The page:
Unruly fans lead to shortage of sports officials
Charges have been filed against a local adult league softball player in connection with the recent assault of an umpire — yet another example of the abuse increasingly making sports officials quit.
Why it matters: Poor behavior from spectators and participants is a major reason for the shortage of athletics officials among a variety of sports at all age levels.
State of play: The scarcity is especially felt in high school sports, which lost around 50,000 officials nationwide from 2018-2022.
- The Ohio High School Athletic Association hopes increased pay and the advent of online training will boost the number of recruits.
What they're saying: "The number of people who are willing to work and officiate with bad fan behavior, that number is declining," OHSAA spokesperson Tim Stried told WTVG-TV in Toledo.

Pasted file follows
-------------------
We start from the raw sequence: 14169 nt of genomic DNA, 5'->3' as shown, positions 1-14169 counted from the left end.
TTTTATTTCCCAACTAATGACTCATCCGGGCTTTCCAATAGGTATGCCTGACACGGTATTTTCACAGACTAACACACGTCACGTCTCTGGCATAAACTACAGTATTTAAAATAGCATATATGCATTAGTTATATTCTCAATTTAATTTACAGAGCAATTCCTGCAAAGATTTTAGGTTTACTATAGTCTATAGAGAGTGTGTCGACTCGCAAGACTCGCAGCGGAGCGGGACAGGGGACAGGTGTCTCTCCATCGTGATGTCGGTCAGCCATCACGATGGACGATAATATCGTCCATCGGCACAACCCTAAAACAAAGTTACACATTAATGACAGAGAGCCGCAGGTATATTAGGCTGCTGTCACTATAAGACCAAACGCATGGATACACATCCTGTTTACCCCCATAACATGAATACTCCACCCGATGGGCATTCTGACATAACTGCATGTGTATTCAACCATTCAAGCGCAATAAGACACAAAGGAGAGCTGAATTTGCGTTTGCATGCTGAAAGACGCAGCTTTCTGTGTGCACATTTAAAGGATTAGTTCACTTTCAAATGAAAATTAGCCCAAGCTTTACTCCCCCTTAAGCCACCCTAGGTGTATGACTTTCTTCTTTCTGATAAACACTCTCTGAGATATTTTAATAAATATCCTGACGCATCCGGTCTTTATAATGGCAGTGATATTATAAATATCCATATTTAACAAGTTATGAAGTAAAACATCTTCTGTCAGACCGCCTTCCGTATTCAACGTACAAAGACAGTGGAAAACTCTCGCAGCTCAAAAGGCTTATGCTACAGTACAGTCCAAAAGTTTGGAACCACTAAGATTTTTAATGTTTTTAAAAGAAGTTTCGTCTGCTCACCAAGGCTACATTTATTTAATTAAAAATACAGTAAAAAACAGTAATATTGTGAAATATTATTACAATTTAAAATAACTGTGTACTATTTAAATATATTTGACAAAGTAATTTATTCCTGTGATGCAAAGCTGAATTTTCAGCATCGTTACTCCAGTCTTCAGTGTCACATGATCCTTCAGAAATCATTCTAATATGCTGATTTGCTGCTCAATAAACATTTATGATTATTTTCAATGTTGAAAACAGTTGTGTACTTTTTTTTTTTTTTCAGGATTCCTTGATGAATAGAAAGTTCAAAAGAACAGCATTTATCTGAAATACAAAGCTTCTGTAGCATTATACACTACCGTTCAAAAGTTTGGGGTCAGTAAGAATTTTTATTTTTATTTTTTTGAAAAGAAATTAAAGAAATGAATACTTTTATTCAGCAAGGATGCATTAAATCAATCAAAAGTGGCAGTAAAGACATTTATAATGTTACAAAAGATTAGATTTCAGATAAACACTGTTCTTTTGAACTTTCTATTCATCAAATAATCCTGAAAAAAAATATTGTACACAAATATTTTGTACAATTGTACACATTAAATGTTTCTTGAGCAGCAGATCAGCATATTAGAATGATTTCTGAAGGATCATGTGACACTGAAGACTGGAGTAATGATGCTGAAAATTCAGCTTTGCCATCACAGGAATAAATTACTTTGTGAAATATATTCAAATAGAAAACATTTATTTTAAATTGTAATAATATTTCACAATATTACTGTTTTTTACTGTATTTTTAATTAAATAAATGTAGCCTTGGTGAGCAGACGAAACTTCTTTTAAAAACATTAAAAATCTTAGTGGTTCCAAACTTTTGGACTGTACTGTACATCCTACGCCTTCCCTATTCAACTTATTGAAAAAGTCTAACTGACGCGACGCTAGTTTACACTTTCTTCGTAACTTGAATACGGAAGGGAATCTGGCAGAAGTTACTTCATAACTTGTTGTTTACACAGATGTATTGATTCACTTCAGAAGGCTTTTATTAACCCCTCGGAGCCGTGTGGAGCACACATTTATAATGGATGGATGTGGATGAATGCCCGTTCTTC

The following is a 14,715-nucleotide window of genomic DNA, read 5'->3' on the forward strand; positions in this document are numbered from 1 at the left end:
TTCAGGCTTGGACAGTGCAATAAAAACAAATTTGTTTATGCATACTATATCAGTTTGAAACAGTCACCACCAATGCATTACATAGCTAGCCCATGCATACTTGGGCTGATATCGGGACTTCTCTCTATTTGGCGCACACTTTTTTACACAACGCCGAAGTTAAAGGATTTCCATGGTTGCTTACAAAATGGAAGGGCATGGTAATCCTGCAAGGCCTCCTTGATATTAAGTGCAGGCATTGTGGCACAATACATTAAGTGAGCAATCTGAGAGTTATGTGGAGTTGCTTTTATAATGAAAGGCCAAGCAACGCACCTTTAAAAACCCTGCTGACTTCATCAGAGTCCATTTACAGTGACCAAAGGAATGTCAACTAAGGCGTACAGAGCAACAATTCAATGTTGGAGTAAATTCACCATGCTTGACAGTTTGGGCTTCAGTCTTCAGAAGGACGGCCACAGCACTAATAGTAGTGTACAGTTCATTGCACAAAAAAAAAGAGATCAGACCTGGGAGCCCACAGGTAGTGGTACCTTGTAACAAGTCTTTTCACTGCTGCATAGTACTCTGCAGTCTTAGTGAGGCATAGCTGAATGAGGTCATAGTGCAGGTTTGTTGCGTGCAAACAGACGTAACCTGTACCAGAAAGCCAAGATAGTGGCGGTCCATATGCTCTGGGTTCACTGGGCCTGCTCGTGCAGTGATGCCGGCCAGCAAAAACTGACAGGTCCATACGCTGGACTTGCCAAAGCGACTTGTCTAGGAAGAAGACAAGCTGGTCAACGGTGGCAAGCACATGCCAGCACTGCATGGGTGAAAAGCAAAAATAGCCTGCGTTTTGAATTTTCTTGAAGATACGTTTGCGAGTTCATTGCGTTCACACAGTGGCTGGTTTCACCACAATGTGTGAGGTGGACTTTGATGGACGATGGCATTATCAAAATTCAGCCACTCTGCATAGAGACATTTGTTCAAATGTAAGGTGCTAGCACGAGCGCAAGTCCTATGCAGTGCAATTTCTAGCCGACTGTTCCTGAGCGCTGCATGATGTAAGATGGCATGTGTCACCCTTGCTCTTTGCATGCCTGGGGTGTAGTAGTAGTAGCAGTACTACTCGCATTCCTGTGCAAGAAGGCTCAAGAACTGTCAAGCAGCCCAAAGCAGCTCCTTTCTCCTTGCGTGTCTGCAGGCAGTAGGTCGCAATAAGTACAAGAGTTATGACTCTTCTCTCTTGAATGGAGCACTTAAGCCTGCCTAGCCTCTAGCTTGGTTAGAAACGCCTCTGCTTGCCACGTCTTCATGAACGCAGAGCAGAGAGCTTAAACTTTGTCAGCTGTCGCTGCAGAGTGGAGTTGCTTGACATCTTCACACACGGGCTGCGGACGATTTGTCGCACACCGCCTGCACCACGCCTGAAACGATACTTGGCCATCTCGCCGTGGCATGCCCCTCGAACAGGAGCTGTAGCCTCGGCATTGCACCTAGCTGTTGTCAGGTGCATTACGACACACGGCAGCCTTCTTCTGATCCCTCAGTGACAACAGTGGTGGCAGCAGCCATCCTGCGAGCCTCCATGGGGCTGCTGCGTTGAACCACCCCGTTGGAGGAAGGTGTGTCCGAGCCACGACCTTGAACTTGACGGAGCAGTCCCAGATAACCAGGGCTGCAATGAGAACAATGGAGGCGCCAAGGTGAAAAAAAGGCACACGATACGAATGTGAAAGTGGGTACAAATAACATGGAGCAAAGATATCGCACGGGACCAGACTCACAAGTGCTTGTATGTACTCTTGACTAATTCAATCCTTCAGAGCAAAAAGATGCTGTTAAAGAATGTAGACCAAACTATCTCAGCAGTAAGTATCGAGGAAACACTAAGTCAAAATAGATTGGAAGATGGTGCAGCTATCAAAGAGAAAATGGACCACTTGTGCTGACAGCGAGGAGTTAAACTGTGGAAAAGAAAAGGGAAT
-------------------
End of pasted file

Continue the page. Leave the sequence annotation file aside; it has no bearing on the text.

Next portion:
- "A lot of people don’t want to put up with that for the money they get for working a game."
Threat level: Even in casual rec games, there's no shortage of vitriol toward those making the calls.
- Dozens of adults — including an entire softball team — are currently barred from Columbus' municipal leagues for bad behavior toward referees and fellow players.
What we're watching: Reps. Joe Miller(D-Amherst) and Bill Roemer (R-Richfield), a longtime basketball referee and a coach, respectively, have repeatedly sought to increase assault penalties for those who attack sports officials.
- Their bill was passed by the Ohio House of Representatives in 2020, but the Ohio Senate declined to take it up that year.
- They are trying again this term.
The intrigue: A New Jersey Little League is requiring spectators who confront officials to umpire three games themselves before they're allowed back to watch, Kendall Baker writes for Axios Sports.
💭 Tyler's thought bubble: I spent many years as a youth rec league administrator and umpire in my hometown.
- The vast majority of parents were great, but it only takes a few bad apples to ruin the experience for everybody.
- I don't often say this, but New Jersey has it right — a little humility would do some people a whole lot of good.
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